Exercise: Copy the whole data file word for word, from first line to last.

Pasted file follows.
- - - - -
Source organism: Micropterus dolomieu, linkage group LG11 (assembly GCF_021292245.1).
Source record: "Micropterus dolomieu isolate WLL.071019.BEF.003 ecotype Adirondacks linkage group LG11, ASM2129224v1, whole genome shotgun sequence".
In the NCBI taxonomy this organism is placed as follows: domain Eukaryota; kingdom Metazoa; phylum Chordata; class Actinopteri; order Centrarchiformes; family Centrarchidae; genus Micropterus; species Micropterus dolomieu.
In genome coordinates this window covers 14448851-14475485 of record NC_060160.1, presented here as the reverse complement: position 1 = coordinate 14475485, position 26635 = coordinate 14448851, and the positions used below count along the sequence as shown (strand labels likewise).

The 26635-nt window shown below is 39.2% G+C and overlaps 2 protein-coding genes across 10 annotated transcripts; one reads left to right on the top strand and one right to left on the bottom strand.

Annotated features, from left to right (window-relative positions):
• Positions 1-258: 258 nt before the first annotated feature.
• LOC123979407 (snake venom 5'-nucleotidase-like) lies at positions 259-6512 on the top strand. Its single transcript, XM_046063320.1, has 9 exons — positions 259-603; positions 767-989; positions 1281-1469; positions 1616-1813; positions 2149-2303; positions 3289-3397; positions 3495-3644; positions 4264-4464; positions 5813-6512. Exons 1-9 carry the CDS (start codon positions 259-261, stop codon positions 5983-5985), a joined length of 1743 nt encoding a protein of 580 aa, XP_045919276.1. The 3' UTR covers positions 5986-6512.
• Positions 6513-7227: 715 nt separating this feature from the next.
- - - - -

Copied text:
Source organism: Micropterus dolomieu, linkage group LG11 (assembly GCF_021292245.1).
Source record: "Micropterus dolomieu isolate WLL.071019.BEF.003 ecotype Adirondacks linkage group LG11, ASM2129224v1, whole genome shotgun sequence".
In the NCBI taxonomy this organism is placed as follows: domain Eukaryota; kingdom Metazoa; phylum Chordata; class Actinopteri; order Centrarchiformes; family Centrarchidae; genus Micropterus; species Micropterus dolomieu.
In genome coordinates this window covers 14448851-14475485 of record NC_060160.1, presented here as the reverse complement: position 1 = coordinate 14475485, position 26635 = coordinate 14448851, and the positions used below count along the sequence as shown (strand labels likewise).

The 26635-nt window shown below is 39.2% G+C and overlaps 2 protein-coding genes across 10 annotated transcripts; one reads left to right on the top strand and one right to left on the bottom strand.

Annotated features, from left to right (window-relative positions):
• Positions 1-258: 258 nt before the first annotated feature.
• LOC123979407 (snake venom 5'-nucleotidase-like) lies at positions 259-6512 on the top strand. Its single transcript, XM_046063320.1, has 9 exons — positions 259-603; positions 767-989; positions 1281-1469; positions 1616-1813; positions 2149-2303; positions 3289-3397; positions 3495-3644; positions 4264-4464; positions 5813-6512. Exons 1-9 carry the CDS (start codon positions 259-261, stop codon positions 5983-5985), a joined length of 1743 nt encoding a protein of 580 aa, XP_045919276.1. The 3' UTR covers positions 5986-6512.
• Positions 6513-7227: 715 nt separating this feature from the next.